Afterwards we will complete a short assignment to make sure we understand the difference. Understanding the difference between facts and opinions is another way we can be great digital citizens. There is so much information online presented as a fact when it is actually just an opinion. And in this book we learn how important it is to listen respectfully to the opinions of others even if we don’t agree with them. This is especially true online when we make comments on each other’s blogs and social media.
Learning to identify misinformation, disinformation, deepfakes and other baloney
I recently created this lesson on information credibility for our OJCS middle schoolers in the interactive format of Nearpod. I am posting the slides version here for students and teachers far and wide to use. Our young people need this now more than ever!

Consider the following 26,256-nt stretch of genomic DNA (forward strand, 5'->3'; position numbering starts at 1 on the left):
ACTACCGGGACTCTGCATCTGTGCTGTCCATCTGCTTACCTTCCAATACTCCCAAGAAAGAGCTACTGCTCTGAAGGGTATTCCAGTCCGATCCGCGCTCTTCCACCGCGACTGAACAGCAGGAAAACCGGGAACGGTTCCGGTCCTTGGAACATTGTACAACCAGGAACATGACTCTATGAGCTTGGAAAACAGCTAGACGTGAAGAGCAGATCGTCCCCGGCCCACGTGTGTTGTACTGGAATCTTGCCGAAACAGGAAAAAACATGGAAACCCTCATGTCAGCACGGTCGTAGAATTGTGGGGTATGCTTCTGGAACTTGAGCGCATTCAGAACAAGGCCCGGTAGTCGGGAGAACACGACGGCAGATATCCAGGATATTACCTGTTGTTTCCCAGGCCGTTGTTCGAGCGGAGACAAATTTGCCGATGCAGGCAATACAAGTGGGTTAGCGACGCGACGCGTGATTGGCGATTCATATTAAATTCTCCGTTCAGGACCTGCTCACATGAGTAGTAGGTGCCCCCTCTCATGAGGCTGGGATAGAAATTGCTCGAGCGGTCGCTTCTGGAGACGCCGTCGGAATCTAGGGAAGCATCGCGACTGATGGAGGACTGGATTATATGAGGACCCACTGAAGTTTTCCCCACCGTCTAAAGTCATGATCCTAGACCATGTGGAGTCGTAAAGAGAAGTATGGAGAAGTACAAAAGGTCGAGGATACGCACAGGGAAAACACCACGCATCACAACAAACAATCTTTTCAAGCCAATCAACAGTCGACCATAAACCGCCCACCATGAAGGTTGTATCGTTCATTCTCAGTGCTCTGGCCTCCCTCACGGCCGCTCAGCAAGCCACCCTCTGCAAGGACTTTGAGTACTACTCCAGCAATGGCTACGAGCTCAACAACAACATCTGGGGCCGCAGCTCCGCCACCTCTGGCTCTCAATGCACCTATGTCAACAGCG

Misinformation is ‘false or inaccurate information, especially that which is deliberately intended to deceive.’
Where do we hear this misinformation? Unfortunately, the online world is absolutely full of it. From youtube videos, to tiktok, Twitter, Facebook, and other social media, people are bombarded with fake facts and fake news. Here is an example of misinformation that I found on youtube.
If you saw this video online you’d be terrified. You might tell your friends about it and spread this information further. So how do we verify if it is true or not?
Now it’s your turn to give this a try. I need you to be a fact-checker and find out if this information is true or not using the techniques we just learned.
Check the source – run a Google Search on the publisher or author of the information and try to find out more
The Rule of Three – check three other sources of information